South Waziristan Taliban chieftain Haji Omar Khan.
A senior Taliban commander has been reported to have been killed in Sunday’s airstrike in South Waziristan.
Haji Omar Khan, a senior Taliban leader in South Waziristan who strong ties to Mullah Omar, is said to have been killed in the strike that is believed to have killed an estimated 16 to 20 people, including “foreigners.” Omar’s death has not been confirmed, and the Taliban have yet to release any statement acknowledging his death.
“The death toll has gone up to 16 as six more bodies have been recovered from the site,” Mawaz Khan, a local administration official in the Shakai region told AFP. “Senior Taliban commander Haji Omar died in the strike.”
The attack, carried out by US unmanned Predator aircraft, occurred in the Shakai region in South Waziristan on Oct. 26. Shakai is a stronghold of Haji Omar. The attack is said to have struck a compound run by Omar. Pakistani intelligence officials described it as a “facility.”
US intelligence officials contacted by The Long War Journal would not comment on Omar’s death but said they were aware of the reports and are looking to confirm or deny.
The US has stepped up attacks inside Pakistan’s tribal areas this year in an attempt to disrupt al Qaeda’s network. US intelligence believes the next attack launched against the West will originate from Pakistan’s tribal areas, where al Qaeda operates 157 known training camps. The Pakistani government has protested the attacks.
There have been 25 recorded cross-border attacks and attempts in Pakistan in 2008, compared to 10 strikes during 2006 and 2007 combined. Eighteen of these attacks have occurred since Aug. 31.
A long-time Taliban leader
Omar was born in the town South Waziristan. Like many Taliban leaders, he earned his stripes by battling against the Soviet Red Army in Bagram and Kabul, Afghanistan during the 1980s. He was wounded several times but continued to return to the fight.
After the Soviets withdrawal, Omar left Afghanistan as the Afghan warlords battled for power. He returned after Mullah Omar, the leader of the Afghan Taliban, took power in 1996.
Haji Omar forged close links with Mullah Omar while serving as one of his senior lieutenants. He lived in Kandahar and took an Afghan wife. After the US invasion of Afghanistan in 2001, Omar fled to his base in South Waziristan. From there he carved out his enclave and worked to build the Pakistani Taliban as a formidable fighting force. His fighters cross the border to fight US and allied forces in Afghanistan.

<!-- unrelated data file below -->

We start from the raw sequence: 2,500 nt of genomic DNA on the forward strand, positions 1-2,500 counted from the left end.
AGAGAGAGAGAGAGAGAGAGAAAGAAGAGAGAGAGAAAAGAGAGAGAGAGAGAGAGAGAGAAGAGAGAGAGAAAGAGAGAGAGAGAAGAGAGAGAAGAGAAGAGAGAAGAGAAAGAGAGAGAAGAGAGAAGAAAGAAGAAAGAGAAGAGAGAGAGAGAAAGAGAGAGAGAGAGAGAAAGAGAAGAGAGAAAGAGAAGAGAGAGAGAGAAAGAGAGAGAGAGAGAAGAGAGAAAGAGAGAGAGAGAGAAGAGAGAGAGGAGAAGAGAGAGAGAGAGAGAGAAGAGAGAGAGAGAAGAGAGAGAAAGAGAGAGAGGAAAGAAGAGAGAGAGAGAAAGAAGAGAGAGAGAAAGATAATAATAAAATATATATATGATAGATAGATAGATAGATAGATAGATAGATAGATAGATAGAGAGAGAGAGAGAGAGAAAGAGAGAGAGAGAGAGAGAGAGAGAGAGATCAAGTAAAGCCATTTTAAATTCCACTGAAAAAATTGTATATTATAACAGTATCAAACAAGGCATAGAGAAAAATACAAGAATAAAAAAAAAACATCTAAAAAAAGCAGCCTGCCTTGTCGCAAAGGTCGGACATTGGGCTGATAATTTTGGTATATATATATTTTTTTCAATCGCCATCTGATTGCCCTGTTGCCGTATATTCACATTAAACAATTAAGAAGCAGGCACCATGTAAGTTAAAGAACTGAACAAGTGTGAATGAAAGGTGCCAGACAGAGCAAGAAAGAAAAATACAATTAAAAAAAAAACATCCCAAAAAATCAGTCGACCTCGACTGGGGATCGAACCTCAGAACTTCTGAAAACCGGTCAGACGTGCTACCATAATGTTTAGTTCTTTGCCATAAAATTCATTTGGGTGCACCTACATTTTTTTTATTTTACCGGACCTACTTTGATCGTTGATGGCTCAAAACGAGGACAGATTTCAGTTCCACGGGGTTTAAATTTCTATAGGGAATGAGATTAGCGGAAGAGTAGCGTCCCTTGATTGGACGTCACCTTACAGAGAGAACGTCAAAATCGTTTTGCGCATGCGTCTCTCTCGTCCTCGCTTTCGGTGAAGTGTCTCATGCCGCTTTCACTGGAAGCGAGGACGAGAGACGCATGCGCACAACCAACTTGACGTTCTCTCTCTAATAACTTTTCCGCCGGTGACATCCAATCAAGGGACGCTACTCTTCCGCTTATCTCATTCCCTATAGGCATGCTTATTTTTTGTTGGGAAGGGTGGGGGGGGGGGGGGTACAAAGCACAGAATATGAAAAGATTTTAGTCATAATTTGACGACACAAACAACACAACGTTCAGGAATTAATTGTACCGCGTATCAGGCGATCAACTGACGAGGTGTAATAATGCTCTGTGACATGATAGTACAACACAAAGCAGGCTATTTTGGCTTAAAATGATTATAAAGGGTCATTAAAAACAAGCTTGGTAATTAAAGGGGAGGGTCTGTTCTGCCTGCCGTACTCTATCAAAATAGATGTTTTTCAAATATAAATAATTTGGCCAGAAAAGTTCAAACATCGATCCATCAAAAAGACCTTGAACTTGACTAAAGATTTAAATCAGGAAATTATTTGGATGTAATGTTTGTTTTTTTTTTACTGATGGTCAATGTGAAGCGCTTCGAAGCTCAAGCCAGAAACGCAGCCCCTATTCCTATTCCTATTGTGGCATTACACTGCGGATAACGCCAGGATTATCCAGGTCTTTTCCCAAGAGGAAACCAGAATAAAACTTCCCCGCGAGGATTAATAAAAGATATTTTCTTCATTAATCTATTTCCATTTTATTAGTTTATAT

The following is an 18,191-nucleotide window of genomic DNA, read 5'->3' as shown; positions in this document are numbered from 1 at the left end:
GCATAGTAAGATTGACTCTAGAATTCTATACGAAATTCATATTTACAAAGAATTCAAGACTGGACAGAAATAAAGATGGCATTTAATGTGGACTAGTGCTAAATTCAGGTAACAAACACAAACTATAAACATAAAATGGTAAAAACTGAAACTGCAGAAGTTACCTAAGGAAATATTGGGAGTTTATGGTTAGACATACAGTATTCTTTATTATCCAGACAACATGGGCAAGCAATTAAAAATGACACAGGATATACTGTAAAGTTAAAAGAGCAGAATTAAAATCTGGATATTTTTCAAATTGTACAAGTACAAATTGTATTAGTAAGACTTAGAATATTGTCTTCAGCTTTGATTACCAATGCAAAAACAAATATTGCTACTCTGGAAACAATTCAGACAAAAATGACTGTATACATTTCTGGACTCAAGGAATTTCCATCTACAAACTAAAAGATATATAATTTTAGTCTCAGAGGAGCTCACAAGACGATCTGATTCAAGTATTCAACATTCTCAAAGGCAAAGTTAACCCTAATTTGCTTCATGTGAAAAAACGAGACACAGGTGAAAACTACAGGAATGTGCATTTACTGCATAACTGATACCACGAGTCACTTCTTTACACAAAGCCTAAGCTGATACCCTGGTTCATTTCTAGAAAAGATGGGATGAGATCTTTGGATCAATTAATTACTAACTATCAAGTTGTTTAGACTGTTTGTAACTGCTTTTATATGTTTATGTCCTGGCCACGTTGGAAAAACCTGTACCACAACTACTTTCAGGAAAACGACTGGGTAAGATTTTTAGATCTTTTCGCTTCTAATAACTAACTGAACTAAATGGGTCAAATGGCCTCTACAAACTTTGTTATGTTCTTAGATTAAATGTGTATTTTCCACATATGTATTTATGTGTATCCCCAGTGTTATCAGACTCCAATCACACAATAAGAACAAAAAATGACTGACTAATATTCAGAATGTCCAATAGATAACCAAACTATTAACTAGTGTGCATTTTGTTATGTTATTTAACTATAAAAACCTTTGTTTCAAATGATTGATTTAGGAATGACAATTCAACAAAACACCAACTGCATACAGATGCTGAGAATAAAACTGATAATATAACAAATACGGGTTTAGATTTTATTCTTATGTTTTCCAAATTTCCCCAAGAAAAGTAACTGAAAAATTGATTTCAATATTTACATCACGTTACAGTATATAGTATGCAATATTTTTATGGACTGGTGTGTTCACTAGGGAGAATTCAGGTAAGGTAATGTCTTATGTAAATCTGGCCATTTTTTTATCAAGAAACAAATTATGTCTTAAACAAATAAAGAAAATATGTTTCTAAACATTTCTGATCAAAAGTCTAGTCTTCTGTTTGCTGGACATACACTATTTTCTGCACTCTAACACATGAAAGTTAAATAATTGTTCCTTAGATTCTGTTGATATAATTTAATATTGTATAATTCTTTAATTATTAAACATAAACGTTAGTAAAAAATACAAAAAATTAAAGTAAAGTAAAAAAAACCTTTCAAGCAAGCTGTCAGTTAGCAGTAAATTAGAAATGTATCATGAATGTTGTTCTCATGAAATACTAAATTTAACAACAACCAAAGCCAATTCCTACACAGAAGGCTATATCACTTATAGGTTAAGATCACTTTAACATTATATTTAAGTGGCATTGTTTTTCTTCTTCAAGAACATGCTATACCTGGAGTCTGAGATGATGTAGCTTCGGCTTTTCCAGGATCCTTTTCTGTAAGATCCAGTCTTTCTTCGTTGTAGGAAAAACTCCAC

Omar’s goal is the establishment of a Taliban Islamic sharia state in Pakistan’s tribal areas as well as in Afghanistan. To accomplish his goal in South Waziristan, Omar admitted his forces target and “slaughter” opposing tribal leaders which he labels as US spies.
“Yes, we treat all American allies as enemy,” he told the BBC in 2006. “We have caught many people who were trying to help the Americans, either directly or through Pakistan. We do not waste our bullets on them. We slaughter them.”
Omar has strong ties to Pakistani Taliban leader Baitullah Mehsud as well as the powerful Haqqani family, which is run by Jalaluddin and Siraj Haqqani. He served as a member of a so-called tribal peace committee to negotiate peace accords with the Pakistani government from 2004 to 2006.
Haji Omar still maintains close links with Mullah Omar, and is also linked to al Qaeda. His tribal areas serve as a safe haven for al Qaeda leaders and fighters. His brother, Noor Islam Khan, is also a Taliban leader with close ties to Arab and Uzbek al Qaeda members. In an interview with the BBC in 2006, Omar denied he had links to “the Arabs.”
For more information on Haji Omar, see Meeting Pakistan’s Taliban chief, a report from the BBC in April 2006.
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